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Friday, September 29, 2023


Festival portrays dark truths

The United Nations Association Film Festival is making its first appearance in Houston Nov. 6-8 at the Rice University Media Center.

Under the theme ‘One World, Many Stories,’ the traveling exhibition will showcase a series of provocative and award-winning documentaries on significant social, political, economic and humanitarian issues the world is facing, while allowing reflection on Houston’s role in the world.

‘These are things you’d never get from a typical three minute TV news report,’ Jimit Patel, a United Nations Association-Houston member and hotel and restaurant management sophomore, said. ‘Through the documentaries we are bringing to Houston, people can experience and gain a deeper appreciation for issues such as women’s empowerment in Africa, the urgency to record and preserve dying languages in Asia, the prospects of reunifying the Koreas, the genocide in Darfur, or even see how a physician who works for Doctors Without Borders makes sense of all the tragedy and suffering he has seen around the world.’

Along with the 50th anniversary of the Universal Declaration of Human Rights, the festival was conceived in 1998 at Stanford University by Jasmina Bojic, a film critic and educator.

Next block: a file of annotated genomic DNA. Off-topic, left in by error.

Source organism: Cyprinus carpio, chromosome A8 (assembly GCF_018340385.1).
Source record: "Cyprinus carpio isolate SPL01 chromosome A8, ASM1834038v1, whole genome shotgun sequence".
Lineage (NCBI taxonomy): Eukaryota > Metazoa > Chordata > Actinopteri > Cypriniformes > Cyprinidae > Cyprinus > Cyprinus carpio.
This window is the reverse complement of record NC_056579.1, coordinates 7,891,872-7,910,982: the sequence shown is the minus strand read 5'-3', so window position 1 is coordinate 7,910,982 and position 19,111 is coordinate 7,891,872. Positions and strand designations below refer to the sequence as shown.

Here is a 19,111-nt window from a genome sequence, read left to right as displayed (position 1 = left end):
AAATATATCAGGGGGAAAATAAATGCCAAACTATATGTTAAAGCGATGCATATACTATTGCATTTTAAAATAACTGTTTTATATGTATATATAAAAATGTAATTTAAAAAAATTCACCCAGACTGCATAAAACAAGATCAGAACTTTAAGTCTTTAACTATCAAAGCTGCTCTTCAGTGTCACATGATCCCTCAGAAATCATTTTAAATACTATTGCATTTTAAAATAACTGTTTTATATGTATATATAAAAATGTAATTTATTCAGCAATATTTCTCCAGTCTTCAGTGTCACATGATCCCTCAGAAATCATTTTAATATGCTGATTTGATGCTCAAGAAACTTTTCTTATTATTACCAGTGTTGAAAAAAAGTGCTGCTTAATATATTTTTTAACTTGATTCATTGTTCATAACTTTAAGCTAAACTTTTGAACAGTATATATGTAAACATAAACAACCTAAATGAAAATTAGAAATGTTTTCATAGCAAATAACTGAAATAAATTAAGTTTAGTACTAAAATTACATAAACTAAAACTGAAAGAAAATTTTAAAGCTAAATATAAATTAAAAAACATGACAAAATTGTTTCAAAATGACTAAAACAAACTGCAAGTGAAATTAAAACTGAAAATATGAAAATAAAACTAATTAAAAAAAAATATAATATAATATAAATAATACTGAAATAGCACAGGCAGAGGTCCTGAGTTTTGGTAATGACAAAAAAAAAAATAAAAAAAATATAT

UNAFF screens documentaries by international filmmakers dealing with topics such as human rights, environmental survival, women’s issues and universal education.

The festival’s selections will include feature-length and short films. Documentaries this year include the Oscar-nominated Salim Baba from India.

The festival will close Sunday with a new locally produced film about the global energy challenge, Houston We Have a Problem: Life, Liberty & the Pursuit of Cheap Energy. The film, made by the president of New Angle Media, Nicole Torre, was filmed on location in Houston.

Torre’s film looks in-depth at America’s overreliance on oil and its increasing dependency on foreign sources.

Torre’s documentary examines the energy capital of the world, and it delves into the hard truth of the current state of America’s energy crisis through exclusive interviews with famous Texas oilmen John Hoffmeister, Bobby Parker, John Schiller and Greg David.

The film also deals with the need for alternative energy, and features interviews with Houston green advocates such as Mayor Bill White, Van Jones of Green for All and Carl Pope of the Sierra Club.

As part of an exclusive screening for oil executives and Houston media, a panel of experts will convene afterward to speak further about the themes explored in the documentary.

Middle East adviser Joanne King Herring will head the panel with other Houstonians. Herring was the basis for Julia Roberts’ role in the film Charlie Wilson’s War.

Tickets and passes for the festival can be bought through the organization’s Web site at www.unahouston.org.

The proceeds benefit UNA-Houston’s many educational and outreach programs.

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